SPOT Tags Give Insight into Terrapin Territory

Meg Lamont's Terrapin with a TagMeg Lamont, Daniel Catizone, and Darren Johnson recently published a paper documenting the home ranges and movements of two tagged diamondback terrapins in northwest Florida.

The diamondback terrapin is a “small estuarine turtle distributed along the Atlantic and Gulf Coasts of the USA that is threatened by drowning in crab pots, road mortality, exploitation in the pet trade, and habitat loss.” This study is the first time the diamondback terrapin was studied using satellite telemetry as tags were previously too large for this species. “After talking with our Wildlife Computers technical sales consultant, he suggested the SPOT-275 even though it was originally designed for penguins. It was small enough to deploy on adult female terrapins,” said Meg Lamont, Ph.D., Research Biologist, USGS Wetland and Aquatic Research Center.

They deployed SPOT-275 tags on two adult females. The terrapins were tracked for “146 and 147 days, and the total distance traveled for each terrapin was 70.1 km and 723.0 km, respectively.”

“We were excited that these tags worked. Terrapins forage in the water like sea turtles, but they tend to come onshore to do more than just nest. They may rest and probably thermoregulate and regulate salt content. They typically rest in salt marsh habitat which contains dense vegetation. We weren’t sure the tags would transmit well in that habitat and we’ve been pleasantly surprised,” continued Lamont. “We were also surprised about tag life. For seven terrapins, we have a mean 187 days tracking duration. You list 171 days on your web page so we averaged 10-11 days longer. We had two tags go over 200 days and one go to 188 days.”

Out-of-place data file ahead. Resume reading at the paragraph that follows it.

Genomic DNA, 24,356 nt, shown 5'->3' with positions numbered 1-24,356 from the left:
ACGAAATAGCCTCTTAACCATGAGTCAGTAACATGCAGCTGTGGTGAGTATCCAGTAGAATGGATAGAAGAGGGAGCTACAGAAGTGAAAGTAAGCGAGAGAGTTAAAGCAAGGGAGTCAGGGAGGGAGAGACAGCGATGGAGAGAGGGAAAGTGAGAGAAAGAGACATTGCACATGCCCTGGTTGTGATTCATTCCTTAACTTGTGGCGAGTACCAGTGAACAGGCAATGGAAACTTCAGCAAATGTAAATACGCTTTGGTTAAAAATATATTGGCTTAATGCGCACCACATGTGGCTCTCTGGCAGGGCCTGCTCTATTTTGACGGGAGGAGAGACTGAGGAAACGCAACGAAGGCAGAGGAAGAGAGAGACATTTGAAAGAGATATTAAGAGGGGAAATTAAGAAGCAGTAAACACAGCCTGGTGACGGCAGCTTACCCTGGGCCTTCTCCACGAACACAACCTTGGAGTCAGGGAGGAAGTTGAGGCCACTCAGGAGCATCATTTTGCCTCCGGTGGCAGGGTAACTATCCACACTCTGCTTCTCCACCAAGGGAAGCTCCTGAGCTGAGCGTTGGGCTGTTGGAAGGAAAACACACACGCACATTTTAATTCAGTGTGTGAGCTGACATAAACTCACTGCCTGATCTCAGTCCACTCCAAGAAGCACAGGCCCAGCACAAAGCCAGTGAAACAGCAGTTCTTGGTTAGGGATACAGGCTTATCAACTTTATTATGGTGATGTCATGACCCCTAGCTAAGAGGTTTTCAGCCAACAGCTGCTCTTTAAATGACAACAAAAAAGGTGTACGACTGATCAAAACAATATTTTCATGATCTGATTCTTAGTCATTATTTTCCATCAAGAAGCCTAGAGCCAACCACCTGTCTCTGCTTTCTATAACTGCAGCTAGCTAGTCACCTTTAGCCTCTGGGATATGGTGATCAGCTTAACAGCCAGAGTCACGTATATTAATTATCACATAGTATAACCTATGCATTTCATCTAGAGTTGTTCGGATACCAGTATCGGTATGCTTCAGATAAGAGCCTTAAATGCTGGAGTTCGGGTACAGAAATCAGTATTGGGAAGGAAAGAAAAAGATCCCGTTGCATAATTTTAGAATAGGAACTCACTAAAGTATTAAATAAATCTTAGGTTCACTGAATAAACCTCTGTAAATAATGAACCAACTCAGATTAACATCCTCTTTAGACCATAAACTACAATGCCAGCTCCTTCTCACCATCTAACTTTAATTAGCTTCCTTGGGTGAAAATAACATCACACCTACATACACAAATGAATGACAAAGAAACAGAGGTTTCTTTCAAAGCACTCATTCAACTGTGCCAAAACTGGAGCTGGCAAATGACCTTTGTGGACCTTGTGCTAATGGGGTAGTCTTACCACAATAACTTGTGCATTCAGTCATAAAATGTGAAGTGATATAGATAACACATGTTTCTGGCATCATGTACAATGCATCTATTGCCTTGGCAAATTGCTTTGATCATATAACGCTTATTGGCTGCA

The data the team received also led to a big revelation. “The biggest surprise we’ve gotten from the data itself is one terrapin that moved 70 km from her capture location. It was previously believed that terrapins don’t move more than 10 km but this terrapin proved everyone wrong!”


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